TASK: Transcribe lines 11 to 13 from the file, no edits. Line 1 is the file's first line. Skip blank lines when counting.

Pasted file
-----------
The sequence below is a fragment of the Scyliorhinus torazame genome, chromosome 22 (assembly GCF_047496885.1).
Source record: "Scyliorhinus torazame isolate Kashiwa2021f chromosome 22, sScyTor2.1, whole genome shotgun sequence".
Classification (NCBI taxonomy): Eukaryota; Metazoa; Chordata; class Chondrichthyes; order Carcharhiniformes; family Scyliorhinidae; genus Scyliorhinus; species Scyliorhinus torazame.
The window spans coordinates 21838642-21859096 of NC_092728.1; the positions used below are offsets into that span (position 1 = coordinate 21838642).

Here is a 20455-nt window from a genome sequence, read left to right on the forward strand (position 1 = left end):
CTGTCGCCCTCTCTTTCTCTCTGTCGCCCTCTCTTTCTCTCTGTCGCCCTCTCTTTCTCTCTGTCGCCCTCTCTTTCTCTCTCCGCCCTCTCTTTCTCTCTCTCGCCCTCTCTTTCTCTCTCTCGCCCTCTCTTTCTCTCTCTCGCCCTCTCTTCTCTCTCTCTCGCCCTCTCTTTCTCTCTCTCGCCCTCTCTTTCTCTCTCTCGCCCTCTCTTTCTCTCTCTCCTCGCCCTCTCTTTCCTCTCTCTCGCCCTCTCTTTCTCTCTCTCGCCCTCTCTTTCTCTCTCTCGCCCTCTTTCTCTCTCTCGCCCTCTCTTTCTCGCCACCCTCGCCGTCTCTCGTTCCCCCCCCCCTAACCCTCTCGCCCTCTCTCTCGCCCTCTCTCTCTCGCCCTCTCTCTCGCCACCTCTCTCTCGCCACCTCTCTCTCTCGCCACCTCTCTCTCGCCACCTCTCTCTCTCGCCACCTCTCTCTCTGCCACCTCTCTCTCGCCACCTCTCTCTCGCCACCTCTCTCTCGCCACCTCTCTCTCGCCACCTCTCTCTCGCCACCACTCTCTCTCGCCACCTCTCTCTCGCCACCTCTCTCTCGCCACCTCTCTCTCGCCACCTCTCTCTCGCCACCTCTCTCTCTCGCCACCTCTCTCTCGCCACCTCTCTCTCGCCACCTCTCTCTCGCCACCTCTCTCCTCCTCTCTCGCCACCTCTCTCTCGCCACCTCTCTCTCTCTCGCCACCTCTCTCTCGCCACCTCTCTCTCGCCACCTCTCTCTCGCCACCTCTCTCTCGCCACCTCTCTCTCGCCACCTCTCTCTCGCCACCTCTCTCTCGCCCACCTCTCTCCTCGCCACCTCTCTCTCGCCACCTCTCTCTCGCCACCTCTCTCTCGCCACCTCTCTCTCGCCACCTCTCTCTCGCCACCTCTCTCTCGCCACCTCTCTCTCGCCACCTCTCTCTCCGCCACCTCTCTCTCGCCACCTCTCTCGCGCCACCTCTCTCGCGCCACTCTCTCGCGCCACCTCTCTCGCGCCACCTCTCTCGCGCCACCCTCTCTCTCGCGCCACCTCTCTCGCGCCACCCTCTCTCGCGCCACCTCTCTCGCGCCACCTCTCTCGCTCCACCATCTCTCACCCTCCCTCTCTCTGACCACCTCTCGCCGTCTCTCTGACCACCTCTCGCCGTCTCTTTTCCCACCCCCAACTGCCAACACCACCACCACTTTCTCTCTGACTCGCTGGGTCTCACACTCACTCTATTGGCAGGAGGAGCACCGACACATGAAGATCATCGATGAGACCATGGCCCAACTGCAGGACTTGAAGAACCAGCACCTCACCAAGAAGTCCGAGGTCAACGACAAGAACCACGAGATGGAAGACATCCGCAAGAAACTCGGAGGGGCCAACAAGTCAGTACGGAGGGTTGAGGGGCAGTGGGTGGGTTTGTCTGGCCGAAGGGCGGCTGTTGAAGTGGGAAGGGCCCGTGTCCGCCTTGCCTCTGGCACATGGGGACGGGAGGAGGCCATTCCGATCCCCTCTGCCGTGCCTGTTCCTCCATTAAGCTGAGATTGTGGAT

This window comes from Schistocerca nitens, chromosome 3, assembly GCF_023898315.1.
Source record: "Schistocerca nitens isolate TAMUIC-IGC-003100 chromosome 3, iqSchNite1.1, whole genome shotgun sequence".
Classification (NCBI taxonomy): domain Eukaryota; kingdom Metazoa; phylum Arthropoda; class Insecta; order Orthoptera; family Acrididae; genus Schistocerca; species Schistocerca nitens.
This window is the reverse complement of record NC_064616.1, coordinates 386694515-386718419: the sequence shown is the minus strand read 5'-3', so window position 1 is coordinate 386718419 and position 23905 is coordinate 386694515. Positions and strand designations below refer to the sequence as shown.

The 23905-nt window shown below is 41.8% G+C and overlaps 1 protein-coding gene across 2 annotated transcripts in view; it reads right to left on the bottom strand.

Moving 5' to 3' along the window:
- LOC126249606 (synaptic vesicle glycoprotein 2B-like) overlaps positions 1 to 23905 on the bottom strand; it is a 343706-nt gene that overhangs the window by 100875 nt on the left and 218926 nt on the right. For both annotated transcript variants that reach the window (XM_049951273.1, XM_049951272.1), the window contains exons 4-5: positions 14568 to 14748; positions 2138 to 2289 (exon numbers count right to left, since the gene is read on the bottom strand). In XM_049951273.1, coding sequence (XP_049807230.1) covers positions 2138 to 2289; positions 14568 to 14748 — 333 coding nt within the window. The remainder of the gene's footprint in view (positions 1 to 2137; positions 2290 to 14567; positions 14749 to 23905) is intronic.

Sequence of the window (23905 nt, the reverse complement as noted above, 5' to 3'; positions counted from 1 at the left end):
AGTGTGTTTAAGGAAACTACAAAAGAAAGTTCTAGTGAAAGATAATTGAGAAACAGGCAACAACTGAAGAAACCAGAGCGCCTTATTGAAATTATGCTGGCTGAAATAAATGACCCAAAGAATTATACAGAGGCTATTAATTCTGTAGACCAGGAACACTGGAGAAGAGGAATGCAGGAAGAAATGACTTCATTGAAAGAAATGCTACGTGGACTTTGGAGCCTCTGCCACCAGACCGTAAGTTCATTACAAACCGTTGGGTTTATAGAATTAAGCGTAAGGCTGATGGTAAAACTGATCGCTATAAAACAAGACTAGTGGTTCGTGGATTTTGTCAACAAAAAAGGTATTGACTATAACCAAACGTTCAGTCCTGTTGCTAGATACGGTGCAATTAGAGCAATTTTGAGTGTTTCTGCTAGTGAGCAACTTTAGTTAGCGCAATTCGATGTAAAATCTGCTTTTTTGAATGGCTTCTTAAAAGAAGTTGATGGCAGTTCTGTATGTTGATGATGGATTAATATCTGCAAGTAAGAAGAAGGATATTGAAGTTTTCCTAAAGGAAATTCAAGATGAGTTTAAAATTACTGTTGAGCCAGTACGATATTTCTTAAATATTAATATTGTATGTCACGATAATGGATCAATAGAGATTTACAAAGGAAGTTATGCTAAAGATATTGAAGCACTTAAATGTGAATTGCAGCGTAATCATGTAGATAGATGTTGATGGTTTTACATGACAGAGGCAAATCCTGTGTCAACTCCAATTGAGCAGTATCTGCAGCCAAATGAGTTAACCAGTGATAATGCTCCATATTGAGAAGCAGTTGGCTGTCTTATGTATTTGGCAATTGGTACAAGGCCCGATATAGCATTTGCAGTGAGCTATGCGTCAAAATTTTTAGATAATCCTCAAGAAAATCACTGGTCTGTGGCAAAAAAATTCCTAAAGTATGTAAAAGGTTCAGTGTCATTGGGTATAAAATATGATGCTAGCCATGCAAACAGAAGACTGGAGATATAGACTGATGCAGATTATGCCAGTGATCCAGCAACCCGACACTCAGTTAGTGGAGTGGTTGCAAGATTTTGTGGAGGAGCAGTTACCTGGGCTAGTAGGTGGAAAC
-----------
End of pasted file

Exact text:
The 23905-nt window shown below is 41.8% G+C and overlaps 1 protein-coding gene across 2 annotated transcripts in view; it reads right to left on the bottom strand.

Moving 5' to 3' along the window:
- LOC126249606 (synaptic vesicle glycoprotein 2B-like) overlaps positions 1 to 23905 on the bottom strand; it is a 343706-nt gene that overhangs the window by 100875 nt on the left and 218926 nt on the right. For both annotated transcript variants that reach the window (XM_049951273.1, XM_049951272.1), the window contains exons 4-5: positions 14568 to 14748; positions 2138 to 2289 (exon numbers count right to left, since the gene is read on the bottom strand). In XM_049951273.1, coding sequence (XP_049807230.1) covers positions 2138 to 2289; positions 14568 to 14748 — 333 coding nt within the window. The remainder of the gene's footprint in view (positions 1 to 2137; positions 2290 to 14567; positions 14749 to 23905) is intronic.